Motherhood Martyrdom & Costso Runs
Some call it the toughest job in the world, and, as many parents know, raising children is not for the squeamish. They may be cute, but these bundles of energy are exhausting, not to mention spectacular mess-makers, and, meanwhile, parents are still required to maintain at least the illusion of sanity, togetherness, and basic sanitation. In Motherhood, Martyrdom, and Costco Runs, Whitney Dineen relates her own tales from the trenches of motherhood–from keeping one’s offspring from yodeling in public restrooms to the frightening depths of postpartum depression. It’s a wild ride, and we’re all at Costco together.
There is just so much to like about this book. The author nails the chaos that is modern-day parenting. We love our kids, but there’s an insane amount we do for them, an insane amount of pressure we put on ourselves, and all that on top of the insanity of the kids in general. Being a mom is tough, but it’s wonderful, funny, and the most exhausting thing ever. Dineen captures this humor-bordering-on-despair with an acute sense of comedic timing and a keen awareness of the often nonsensical world that is raising kids in modern society. If she doesn’t have you by “These vignettes are all relatively quick reads as I know you’re most likely enjoying them on the toilet or in the three-and-a-half minutes you can still focus at the end of the day,” then I don’t know what will.
While this brand of motherhood may not be typical for all, readers can definitely commiserate–or at least empathize–with Dineen in her search for something resembling work-life-Costco balance. She writes in the vein of Erma Bombeck and David Sedaris, with a life-is-funnier-than-fiction humor. Her prose is short and punchy, making you wince along with her when her girls (ahem) say the darndest things in the checkout line and nod with understanding over her aversion to snow days. While many of the stories are humorous, Dineen doesn’t shy away from the tough stuff, such as her struggles with post-partum depression. She makes no bones about the issue and pulls no punches in her own experience and recovery.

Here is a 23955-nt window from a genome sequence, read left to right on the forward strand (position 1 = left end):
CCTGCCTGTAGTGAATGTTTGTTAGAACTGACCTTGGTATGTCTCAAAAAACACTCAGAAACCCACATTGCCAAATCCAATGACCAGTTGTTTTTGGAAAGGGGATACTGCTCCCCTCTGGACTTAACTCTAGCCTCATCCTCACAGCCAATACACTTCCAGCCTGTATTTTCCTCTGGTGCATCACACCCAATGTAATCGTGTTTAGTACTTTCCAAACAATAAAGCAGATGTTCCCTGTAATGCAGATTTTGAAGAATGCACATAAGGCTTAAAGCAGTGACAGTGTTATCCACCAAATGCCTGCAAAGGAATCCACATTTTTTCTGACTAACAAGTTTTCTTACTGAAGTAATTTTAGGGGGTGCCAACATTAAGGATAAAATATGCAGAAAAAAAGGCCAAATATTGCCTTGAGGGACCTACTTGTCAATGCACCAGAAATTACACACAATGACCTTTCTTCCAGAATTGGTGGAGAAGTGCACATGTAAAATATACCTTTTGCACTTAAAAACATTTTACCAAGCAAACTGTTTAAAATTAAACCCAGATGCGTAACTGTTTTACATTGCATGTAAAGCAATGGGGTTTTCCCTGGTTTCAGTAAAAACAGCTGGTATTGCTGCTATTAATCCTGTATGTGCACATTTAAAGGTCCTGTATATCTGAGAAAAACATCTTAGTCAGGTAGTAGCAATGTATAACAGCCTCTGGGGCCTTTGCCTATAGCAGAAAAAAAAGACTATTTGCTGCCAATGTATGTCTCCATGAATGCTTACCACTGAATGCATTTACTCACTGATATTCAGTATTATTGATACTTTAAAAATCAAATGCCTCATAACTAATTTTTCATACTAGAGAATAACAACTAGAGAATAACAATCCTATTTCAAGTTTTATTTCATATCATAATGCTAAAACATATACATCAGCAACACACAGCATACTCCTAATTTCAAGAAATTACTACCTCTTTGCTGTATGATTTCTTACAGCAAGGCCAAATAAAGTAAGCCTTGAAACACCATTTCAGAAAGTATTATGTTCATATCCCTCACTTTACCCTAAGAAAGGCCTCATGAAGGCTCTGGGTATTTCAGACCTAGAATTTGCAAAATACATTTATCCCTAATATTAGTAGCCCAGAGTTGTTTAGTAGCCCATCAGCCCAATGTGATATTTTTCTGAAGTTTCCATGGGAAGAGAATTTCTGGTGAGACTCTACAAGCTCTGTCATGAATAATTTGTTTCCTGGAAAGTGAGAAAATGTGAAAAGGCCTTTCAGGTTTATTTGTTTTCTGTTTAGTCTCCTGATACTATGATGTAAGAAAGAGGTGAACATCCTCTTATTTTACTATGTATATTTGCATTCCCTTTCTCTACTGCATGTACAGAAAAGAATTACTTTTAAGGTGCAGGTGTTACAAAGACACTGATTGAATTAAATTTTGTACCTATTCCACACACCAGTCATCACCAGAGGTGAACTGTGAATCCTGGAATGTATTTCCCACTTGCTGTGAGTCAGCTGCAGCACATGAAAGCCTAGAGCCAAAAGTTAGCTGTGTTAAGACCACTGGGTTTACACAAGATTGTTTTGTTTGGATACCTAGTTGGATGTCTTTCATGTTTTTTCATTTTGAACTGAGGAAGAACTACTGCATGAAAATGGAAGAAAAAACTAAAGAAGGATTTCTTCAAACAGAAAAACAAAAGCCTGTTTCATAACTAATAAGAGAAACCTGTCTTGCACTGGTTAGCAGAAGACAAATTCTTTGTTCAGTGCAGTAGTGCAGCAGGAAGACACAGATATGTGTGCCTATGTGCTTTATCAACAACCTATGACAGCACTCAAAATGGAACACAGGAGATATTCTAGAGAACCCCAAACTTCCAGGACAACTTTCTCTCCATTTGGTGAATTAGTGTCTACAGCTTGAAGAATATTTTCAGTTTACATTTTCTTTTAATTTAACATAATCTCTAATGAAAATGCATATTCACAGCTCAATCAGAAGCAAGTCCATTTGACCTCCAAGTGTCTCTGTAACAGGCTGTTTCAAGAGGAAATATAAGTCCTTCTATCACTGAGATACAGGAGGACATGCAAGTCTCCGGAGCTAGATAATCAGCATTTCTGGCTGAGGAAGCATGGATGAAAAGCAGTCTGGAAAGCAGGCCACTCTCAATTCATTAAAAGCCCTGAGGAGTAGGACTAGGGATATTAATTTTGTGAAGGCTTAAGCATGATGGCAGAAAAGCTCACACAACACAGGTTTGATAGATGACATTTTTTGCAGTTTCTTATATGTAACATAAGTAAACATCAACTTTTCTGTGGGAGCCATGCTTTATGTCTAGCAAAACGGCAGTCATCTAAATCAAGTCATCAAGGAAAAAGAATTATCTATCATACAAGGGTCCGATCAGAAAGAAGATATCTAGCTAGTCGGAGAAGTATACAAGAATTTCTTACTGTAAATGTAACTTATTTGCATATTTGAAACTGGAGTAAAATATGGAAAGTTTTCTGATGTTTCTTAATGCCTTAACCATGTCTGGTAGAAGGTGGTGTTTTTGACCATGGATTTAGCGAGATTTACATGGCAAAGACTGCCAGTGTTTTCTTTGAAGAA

As far as parenting essays go, this is one of the best out there. Dineen is self-depricating and relatable, as well as vulnerable, letting it all hang out in a style that is reassuring in a girlfriend-y way, seeming to say “Hey, we’re all in this together, let’s eat some soft pretzels and chat.” As promised, this is terrific bathroom reading, but also seriously enjoyable while breastfeeding, as this reviewer can testify. The biggest downside is when you have to set the book aside in order to care for your own spawn.
33 Partners Publishing